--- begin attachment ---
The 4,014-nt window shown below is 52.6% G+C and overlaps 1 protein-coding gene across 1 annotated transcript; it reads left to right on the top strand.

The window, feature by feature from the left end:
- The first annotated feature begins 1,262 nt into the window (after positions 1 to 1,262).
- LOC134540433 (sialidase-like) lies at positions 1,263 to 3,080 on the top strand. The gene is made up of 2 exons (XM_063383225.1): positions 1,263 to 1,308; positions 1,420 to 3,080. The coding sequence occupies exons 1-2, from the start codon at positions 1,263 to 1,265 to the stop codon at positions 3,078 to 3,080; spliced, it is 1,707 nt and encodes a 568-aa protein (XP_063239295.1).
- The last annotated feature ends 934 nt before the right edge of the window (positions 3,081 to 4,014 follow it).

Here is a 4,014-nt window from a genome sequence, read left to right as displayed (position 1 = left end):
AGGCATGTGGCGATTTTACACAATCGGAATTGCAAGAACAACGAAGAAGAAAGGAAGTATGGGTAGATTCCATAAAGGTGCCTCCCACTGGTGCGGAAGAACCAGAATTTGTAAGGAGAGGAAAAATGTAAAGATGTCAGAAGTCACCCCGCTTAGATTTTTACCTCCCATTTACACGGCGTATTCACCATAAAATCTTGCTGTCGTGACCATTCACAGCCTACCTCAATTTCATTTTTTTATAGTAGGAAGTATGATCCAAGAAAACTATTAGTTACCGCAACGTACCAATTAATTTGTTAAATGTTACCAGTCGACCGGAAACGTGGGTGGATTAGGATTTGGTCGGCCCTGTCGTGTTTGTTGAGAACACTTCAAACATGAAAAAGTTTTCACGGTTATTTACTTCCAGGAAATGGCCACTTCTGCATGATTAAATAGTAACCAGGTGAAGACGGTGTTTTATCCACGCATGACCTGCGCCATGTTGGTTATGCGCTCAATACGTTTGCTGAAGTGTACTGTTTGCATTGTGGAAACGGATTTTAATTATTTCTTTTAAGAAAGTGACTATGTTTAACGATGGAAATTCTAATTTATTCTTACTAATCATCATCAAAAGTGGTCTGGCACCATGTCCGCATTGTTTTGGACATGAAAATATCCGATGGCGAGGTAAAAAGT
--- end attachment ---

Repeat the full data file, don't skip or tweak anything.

The 4,014-nt window shown below is 52.6% G+C and overlaps 1 protein-coding gene across 1 annotated transcript; it reads left to right on the top strand.

The window, feature by feature from the left end:
- The first annotated feature begins 1,262 nt into the window (after positions 1 to 1,262).
- LOC134540433 (sialidase-like) lies at positions 1,263 to 3,080 on the top strand. The gene is made up of 2 exons (XM_063383225.1): positions 1,263 to 1,308; positions 1,420 to 3,080. The coding sequence occupies exons 1-2, from the start codon at positions 1,263 to 1,265 to the stop codon at positions 3,078 to 3,080; spliced, it is 1,707 nt and encodes a 568-aa protein (XP_063239295.1).
- The last annotated feature ends 934 nt before the right edge of the window (positions 3,081 to 4,014 follow it).

Here is a 4,014-nt window from a genome sequence, read left to right as displayed (position 1 = left end):
AGGCATGTGGCGATTTTACACAATCGGAATTGCAAGAACAACGAAGAAGAAAGGAAGTATGGGTAGATTCCATAAAGGTGCCTCCCACTGGTGCGGAAGAACCAGAATTTGTAAGGAGAGGAAAAATGTAAAGATGTCAGAAGTCACCCCGCTTAGATTTTTACCTCCCATTTACACGGCGTATTCACCATAAAATCTTGCTGTCGTGACCATTCACAGCCTACCTCAATTTCATTTTTTTATAGTAGGAAGTATGATCCAAGAAAACTATTAGTTACCGCAACGTACCAATTAATTTGTTAAATGTTACCAGTCGACCGGAAACGTGGGTGGATTAGGATTTGGTCGGCCCTGTCGTGTTTGTTGAGAACACTTCAAACATGAAAAAGTTTTCACGGTTATTTACTTCCAGGAAATGGCCACTTCTGCATGATTAAATAGTAACCAGGTGAAGACGGTGTTTTATCCACGCATGACCTGCGCCATGTTGGTTATGCGCTCAATACGTTTGCTGAAGTGTACTGTTTGCATTGTGGAAACGGATTTTAATTATTTCTTTTAAGAAAGTGACTATGTTTAACGATGGAAATTCTAATTTATTCTTACTAATCATCATCAAAAGTGGTCTGGCACCATGTCCGCATTGTTTTGGACATGAAAATATCCGATGGCGAGGTAAAAAGT